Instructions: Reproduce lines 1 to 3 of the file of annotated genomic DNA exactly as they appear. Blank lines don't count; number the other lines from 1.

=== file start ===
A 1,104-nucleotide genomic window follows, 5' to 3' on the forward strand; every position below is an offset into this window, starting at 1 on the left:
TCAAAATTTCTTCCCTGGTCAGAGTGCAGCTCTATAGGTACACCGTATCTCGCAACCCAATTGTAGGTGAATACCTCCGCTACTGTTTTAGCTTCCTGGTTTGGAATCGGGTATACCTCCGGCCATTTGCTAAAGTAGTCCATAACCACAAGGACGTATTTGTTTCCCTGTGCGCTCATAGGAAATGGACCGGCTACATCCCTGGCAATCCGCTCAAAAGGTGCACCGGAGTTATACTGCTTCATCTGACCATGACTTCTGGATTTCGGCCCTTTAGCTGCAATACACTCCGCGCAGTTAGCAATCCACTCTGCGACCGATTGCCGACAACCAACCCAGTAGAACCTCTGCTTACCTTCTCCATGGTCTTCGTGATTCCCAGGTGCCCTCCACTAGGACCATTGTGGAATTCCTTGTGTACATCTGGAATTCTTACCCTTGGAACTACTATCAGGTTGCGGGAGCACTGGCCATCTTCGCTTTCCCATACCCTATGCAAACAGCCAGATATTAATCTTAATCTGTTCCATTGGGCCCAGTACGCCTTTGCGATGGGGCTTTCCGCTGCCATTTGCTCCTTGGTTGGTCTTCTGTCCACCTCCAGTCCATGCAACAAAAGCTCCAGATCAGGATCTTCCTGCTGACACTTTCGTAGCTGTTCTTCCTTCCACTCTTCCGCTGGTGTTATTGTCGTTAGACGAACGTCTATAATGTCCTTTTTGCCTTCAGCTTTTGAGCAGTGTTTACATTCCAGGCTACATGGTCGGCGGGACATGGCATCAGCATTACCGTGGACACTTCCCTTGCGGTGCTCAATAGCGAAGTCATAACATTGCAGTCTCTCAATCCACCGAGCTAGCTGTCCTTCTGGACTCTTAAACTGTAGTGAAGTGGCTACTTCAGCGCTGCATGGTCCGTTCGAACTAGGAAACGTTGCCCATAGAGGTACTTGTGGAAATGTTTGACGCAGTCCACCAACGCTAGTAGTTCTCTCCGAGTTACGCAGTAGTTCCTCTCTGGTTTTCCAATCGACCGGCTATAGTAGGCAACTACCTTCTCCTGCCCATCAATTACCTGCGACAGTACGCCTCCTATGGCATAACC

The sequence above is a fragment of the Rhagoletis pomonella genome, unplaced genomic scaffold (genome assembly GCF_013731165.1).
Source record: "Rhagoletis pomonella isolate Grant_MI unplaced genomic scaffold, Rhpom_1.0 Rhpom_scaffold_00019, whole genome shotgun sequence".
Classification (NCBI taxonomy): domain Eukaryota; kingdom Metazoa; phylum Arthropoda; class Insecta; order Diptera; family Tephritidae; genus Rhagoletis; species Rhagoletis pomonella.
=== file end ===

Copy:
A 1,104-nucleotide genomic window follows, 5' to 3' on the forward strand; every position below is an offset into this window, starting at 1 on the left:
TCAAAATTTCTTCCCTGGTCAGAGTGCAGCTCTATAGGTACACCGTATCTCGCAACCCAATTGTAGGTGAATACCTCCGCTACTGTTTTAGCTTCCTGGTTTGGAATCGGGTATACCTCCGGCCATTTGCTAAAGTAGTCCATAACCACAAGGACGTATTTGTTTCCCTGTGCGCTCATAGGAAATGGACCGGCTACATCCCTGGCAATCCGCTCAAAAGGTGCACCGGAGTTATACTGCTTCATCTGACCATGACTTCTGGATTTCGGCCCTTTAGCTGCAATACACTCCGCGCAGTTAGCAATCCACTCTGCGACCGATTGCCGACAACCAACCCAGTAGAACCTCTGCTTACCTTCTCCATGGTCTTCGTGATTCCCAGGTGCCCTCCACTAGGACCATTGTGGAATTCCTTGTGTACATCTGGAATTCTTACCCTTGGAACTACTATCAGGTTGCGGGAGCACTGGCCATCTTCGCTTTCCCATACCCTATGCAAACAGCCAGATATTAATCTTAATCTGTTCCATTGGGCCCAGTACGCCTTTGCGATGGGGCTTTCCGCTGCCATTTGCTCCTTGGTTGGTCTTCTGTCCACCTCCAGTCCATGCAACAAAAGCTCCAGATCAGGATCTTCCTGCTGACACTTTCGTAGCTGTTCTTCCTTCCACTCTTCCGCTGGTGTTATTGTCGTTAGACGAACGTCTATAATGTCCTTTTTGCCTTCAGCTTTTGAGCAGTGTTTACATTCCAGGCTACATGGTCGGCGGGACATGGCATCAGCATTACCGTGGACACTTCCCTTGCGGTGCTCAATAGCGAAGTCATAACATTGCAGTCTCTCAATCCACCGAGCTAGCTGTCCTTCTGGACTCTTAAACTGTAGTGAAGTGGCTACTTCAGCGCTGCATGGTCCGTTCGAACTAGGAAACGTTGCCCATAGAGGTACTTGTGGAAATGTTTGACGCAGTCCACCAACGCTAGTAGTTCTCTCCGAGTTACGCAGTAGTTCCTCTCTGGTTTTCCAATCGACCGGCTATAGTAGGCAACTACCTTCTCCTGCCCATCAATTACCTGCGACAGTACGCCTCCTATGGCATAACC

The sequence above is a fragment of the Rhagoletis pomonella genome, unplaced genomic scaffold (genome assembly GCF_013731165.1).